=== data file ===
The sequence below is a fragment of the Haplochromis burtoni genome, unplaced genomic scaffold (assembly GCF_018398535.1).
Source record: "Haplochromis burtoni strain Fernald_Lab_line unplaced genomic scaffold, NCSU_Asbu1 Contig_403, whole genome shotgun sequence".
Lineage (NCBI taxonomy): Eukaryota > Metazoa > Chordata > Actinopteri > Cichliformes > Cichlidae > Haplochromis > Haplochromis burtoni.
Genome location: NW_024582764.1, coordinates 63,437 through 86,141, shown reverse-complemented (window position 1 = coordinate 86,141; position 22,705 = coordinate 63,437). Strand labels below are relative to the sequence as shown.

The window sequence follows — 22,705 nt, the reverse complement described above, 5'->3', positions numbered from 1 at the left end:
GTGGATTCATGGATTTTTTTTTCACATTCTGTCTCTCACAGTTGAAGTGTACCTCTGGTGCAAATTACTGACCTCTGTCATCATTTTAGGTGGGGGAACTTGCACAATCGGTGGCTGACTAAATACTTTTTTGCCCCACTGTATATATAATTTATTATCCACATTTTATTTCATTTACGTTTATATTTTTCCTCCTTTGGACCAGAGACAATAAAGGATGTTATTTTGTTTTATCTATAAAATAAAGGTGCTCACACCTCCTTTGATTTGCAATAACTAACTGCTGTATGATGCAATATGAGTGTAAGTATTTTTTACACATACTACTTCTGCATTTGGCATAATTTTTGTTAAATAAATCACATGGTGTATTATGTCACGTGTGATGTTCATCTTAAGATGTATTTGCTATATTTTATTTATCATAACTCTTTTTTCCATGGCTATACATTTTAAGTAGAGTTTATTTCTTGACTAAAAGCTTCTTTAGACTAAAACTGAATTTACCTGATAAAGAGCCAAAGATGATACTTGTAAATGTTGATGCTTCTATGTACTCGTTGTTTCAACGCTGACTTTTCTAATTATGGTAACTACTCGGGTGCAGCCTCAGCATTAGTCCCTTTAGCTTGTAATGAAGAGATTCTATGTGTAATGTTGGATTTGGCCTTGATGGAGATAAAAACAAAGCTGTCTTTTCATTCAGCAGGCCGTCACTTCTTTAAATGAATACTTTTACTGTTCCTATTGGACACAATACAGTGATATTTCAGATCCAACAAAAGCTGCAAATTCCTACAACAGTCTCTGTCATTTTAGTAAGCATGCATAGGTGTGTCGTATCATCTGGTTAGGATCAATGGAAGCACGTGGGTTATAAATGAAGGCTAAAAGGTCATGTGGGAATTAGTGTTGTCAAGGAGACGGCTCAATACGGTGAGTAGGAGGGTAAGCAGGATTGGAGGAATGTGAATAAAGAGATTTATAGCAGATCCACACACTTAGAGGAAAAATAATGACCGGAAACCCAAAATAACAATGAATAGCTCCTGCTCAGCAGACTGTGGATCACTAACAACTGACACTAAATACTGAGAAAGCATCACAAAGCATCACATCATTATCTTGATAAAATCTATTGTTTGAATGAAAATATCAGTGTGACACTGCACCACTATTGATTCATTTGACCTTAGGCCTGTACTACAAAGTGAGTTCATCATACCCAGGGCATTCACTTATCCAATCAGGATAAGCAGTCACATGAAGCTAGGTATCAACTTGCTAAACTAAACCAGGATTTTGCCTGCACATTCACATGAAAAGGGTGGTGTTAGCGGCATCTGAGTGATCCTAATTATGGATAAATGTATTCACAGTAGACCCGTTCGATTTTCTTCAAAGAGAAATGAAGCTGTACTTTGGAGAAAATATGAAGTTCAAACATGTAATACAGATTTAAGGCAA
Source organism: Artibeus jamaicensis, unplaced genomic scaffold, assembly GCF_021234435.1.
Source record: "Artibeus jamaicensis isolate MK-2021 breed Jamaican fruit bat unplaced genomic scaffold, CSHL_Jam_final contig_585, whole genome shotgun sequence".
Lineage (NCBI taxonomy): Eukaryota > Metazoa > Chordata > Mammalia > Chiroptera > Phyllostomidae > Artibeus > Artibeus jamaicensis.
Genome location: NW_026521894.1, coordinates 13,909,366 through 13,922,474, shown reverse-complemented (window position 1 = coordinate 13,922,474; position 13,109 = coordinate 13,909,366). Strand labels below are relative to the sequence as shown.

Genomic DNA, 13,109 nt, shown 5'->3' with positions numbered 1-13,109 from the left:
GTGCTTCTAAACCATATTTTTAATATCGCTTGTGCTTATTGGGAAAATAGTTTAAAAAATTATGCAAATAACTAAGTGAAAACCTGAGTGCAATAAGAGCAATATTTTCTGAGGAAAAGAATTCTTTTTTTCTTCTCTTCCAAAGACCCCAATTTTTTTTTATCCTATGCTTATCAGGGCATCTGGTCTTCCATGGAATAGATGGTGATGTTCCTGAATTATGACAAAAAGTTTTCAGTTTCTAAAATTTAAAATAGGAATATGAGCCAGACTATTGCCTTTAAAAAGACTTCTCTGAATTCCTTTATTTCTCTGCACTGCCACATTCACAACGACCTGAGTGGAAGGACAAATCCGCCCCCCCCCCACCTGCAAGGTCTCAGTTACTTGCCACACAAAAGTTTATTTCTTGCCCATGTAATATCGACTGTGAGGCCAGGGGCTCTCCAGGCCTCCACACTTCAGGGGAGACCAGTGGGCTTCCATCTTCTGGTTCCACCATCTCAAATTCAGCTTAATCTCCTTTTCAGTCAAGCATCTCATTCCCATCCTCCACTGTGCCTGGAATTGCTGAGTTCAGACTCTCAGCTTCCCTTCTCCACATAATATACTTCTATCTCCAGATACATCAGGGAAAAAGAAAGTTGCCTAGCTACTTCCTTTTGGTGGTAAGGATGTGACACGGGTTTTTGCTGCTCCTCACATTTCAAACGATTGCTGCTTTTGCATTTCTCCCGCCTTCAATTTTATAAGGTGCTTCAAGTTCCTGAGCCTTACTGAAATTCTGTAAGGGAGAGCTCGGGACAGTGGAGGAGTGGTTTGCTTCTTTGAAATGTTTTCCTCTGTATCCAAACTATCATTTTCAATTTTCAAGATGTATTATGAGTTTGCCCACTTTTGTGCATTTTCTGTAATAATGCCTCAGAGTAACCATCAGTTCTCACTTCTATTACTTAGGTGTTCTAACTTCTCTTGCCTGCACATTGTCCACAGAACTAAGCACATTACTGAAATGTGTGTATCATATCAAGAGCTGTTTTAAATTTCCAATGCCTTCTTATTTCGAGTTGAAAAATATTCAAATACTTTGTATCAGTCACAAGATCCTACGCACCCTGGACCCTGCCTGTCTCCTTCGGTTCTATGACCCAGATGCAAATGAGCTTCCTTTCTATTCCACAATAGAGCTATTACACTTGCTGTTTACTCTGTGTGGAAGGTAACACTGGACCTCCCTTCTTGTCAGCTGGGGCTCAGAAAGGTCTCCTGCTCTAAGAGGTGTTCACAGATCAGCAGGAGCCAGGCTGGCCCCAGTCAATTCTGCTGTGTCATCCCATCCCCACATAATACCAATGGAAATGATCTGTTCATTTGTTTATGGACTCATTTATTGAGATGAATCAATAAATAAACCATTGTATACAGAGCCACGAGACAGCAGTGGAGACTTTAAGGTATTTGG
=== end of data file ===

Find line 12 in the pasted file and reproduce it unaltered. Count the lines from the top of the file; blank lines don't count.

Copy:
GTGCTTCTAAACCATATTTTTAATATCGCTTGTGCTTATTGGGAAAATAGTTTAAAAAATTATGCAAATAACTAAGTGAAAACCTGAGTGCAATAAGAGCAATATTTTCTGAGGAAAAGAATTCTTTTTTTCTTCTCTTCCAAAGACCCCAATTTTTTTTTATCCTATGCTTATCAGGGCATCTGGTCTTCCATGGAATAGATGGTGATGTTCCTGAATTATGACAAAAAGTTTTCAGTTTCTAAAATTTAAAATAGGAATATGAGCCAGACTATTGCCTTTAAAAAGACTTCTCTGAATTCCTTTATTTCTCTGCACTGCCACATTCACAACGACCTGAGTGGAAGGACAAATCCGCCCCCCCCCCACCTGCAAGGTCTCAGTTACTTGCCACACAAAAGTTTATTTCTTGCCCATGTAATATCGACTGTGAGGCCAGGGGCTCTCCAGGCCTCCACACTTCAGGGGAGACCAGTGGGCTTCCATCTTCTGGTTCCACCATCTCAAATTCAGCTTAATCTCCTTTTCAGTCAAGCATCTCATTCCCATCCTCCACTGTGCCTGGAATTGCTGAGTTCAGACTCTCAGCTTCCCTTCTCCACATAATATACTTCTATCTCCAGATACATCAGGGAAAAAGAAAGTTGCCTAGCTACTTCCTTTTGGTGGTAAGGATGTGACACGGGTTTTTGCTGCTCCTCACATTTCAAACGATTGCTGCTTTTGCATTTCTCCCGCCTTCAATTTTATAAGGTGCTTCAAGTTCCTGAGCCTTACTGAAATTCTGTAAGGGAGAGCTCGGGACAGTGGAGGAGTGGTTTGCTTCTTTGAAATGTTTTCCTCTGTATCCAAACTATCATTTTCAATTTTCAAGATGTATTATGAGTTTGCCCACTTTTGTGCATTTTCTGTAATAATGCCTCAGAGTAACCATCAGTTCTCACTTCTATTACTTAGGTGTTCTAACTTCTCTTGCCTGCACATTGTCCACAGAACTAAGCACATTACTGAAATGTGTGTATCATATCAAGAGCTGTTTTAAATTTCCAATGCCTTCTTATTTCGAGTTGAAAAATATTCAAATACTTTGTATCAGTCACAAGATCCTACGCACCCTGGACCCTGCCTGTCTCCTTCGGTTCTATGACCCAGATGCAAATGAGCTTCCTTTCTATTCCACAATAGAGCTATTACACTTGCTGTTTACTCTGTGTGGAAGGTAACACTGGACCTCCCTTCTTGTCAGCTGGGGCTCAGAAAGGTCTCCTGCTCTAAGAGGTGTTCACAGATCAGCAGGAGCCAGGCTGGCCCCAGTCAATTCTGCTGTGTCATCCCATCCCCACATAATACCAATGGAAATGATCTGTTCATTTGTTTATGGACTCATTTATTGAGATGAATCAATAAATAAACCATTGTATACAGAGCCACGAGACAGCAGTGGAGACTTTAAGGTATTTGG